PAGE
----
The ride is cushy and the EcoSport laughs at potholes. You can probably thank its emerging market roots for this characteristic. It’s surefooted on the highway, however, and exceptionally quiet for a vehicle in this size and price range.

Ford does its cheap cars well, and digging around under the carpets and in the door jambs of the EcoSport doesn’t reveal any sketchy build quality, which can’t be said of every low-priced foreign car. That said, it doesn’t have crash test ratings yet and it only went on sale in January, so it’ll be a while before anyone can get a fix on its reliability.

All EcoSports get a standard backup camera, while high end models add rear parking sensors and a blind spot monitoring system. They also offer the latest version of Ford’s Sync 3 infotainment system, so you don’t get shortchanged on tech. The kids have gotta be connected these days, after all.

It has a Wi-Fi hotspot, Apple CarPlay, Android Auto and also Alexa integration that I didn’t get to try because the iOS version was in the middle of an update when I had the vehicle. (It was completed the next week, of course.) Among other skills, you can use it to remotely start and unlock the EcoSport, which can also be done via the FordPass app.

Aside from that ─ and the whole country of origin thing ─ the EcoSport doesn’t really break any new ground. It just fills a hole in Ford’s showrooms that keeps getting bigger as consumers continue to shift from small cars to small SUVs. It should keep plenty of them from going to the next dealership down the block, and if things work out, turn them into loyal customers that will buy a bigger, more expensive Ford the next time they come around.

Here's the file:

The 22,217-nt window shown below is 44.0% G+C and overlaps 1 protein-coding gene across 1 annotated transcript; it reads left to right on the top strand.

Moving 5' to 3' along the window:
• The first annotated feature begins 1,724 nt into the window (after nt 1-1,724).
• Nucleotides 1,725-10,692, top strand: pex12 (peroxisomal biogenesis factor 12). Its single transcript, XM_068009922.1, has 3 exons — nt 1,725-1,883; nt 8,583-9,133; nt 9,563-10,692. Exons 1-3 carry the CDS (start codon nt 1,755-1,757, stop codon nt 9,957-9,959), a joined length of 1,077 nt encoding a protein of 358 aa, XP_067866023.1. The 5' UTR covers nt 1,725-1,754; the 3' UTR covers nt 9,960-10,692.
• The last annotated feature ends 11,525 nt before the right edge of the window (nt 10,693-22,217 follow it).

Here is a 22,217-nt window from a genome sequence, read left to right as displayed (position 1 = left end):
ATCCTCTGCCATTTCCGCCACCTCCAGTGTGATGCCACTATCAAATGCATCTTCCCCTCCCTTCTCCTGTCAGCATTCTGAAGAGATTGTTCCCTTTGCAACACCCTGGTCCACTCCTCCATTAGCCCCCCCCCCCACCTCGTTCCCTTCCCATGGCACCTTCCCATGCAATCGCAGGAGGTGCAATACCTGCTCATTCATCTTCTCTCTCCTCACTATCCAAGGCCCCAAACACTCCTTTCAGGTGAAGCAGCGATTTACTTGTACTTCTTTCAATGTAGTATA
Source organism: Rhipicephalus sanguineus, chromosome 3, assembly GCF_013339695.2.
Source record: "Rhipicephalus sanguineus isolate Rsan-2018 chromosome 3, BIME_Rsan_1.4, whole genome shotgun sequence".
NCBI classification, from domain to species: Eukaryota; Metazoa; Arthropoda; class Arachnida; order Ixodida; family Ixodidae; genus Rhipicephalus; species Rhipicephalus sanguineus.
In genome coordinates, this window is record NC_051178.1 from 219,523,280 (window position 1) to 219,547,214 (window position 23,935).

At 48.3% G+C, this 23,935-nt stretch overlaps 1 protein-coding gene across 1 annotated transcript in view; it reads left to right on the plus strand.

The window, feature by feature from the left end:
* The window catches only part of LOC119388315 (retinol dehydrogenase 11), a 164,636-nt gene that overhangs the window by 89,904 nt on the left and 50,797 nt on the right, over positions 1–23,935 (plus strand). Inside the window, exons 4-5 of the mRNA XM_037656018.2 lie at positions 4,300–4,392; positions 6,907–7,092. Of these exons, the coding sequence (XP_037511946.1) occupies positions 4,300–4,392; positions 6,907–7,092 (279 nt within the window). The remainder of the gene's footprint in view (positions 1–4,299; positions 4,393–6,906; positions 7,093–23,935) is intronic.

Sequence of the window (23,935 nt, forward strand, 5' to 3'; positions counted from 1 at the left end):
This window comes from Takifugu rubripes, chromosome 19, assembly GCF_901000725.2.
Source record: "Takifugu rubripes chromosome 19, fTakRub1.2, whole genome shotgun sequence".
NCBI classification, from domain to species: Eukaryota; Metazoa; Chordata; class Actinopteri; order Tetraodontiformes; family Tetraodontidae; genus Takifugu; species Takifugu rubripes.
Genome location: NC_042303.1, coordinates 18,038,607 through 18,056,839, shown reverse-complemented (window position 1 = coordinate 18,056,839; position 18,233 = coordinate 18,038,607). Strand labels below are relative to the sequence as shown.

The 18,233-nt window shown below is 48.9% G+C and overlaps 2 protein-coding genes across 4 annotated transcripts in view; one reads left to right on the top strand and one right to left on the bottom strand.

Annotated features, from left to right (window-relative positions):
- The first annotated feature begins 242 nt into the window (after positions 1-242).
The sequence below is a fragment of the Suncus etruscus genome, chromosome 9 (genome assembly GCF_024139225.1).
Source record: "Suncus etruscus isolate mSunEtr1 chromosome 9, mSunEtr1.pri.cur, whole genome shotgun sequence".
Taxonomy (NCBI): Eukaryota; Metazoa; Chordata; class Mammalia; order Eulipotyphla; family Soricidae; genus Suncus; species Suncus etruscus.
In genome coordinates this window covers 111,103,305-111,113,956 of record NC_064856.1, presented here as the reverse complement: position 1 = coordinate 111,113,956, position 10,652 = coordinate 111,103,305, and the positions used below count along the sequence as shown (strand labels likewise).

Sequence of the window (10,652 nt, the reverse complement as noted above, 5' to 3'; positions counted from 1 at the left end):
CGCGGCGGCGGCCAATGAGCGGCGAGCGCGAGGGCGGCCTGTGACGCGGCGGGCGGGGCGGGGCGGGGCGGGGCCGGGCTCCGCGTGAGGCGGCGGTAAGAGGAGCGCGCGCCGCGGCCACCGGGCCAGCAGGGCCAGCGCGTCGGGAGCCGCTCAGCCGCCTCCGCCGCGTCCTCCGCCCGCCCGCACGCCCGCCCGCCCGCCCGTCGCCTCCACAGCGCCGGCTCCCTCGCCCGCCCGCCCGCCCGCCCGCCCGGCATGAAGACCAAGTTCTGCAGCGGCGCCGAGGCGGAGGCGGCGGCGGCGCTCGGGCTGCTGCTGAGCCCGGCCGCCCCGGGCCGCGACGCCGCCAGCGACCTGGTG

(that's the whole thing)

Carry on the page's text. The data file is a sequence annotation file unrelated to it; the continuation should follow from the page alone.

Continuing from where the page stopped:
2018 Ford EcoSport

Base price: $20,990

Type: 5-passenger, 4-door front-wheel-drive SUV

Engine: 1.0-liter turbocharged 4-cylinder

Power: 123 hp, 125 lb-ft torque

Transmission: 6-speed automatic

MPG: 27 city/29 hwy

Gary Gastelu is’s Automotive Editor. Follow him on Twitter @garygastelu

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Tokyo Olympics: Opening ceremony was ‘respectful, hopeful but sombre night’ | World News



Olympic opening ceremonies are something of a unique art form. Playing to a global audience but with the host nation wanting to make the night their own.

Japan chose sombre. It was a respectful, hopeful but above all sombre night. They didn’t want to show off when everyone has lived through such hardship – and while so many people continue to do so.

Their display using 1,824 flying drones combining like a swarm of giant worker bees to create a giant globe stood out.

Naomi Osaka of Japan holds the Olympic torch after lighting the Olympic cauldron
Naomi Osaka of Japan holds the Olympic torch after lighting the cauldron

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There were no Team GB fans at the 2021 summer olympic opening ceremony in Tokyo due to COVID-19 but Japan put on a stunning visual show regardless

So too Japanese tennis superstar Naomi Osaka who was given the honour of firing up the hydrogen-fuelled Olympic cauldron.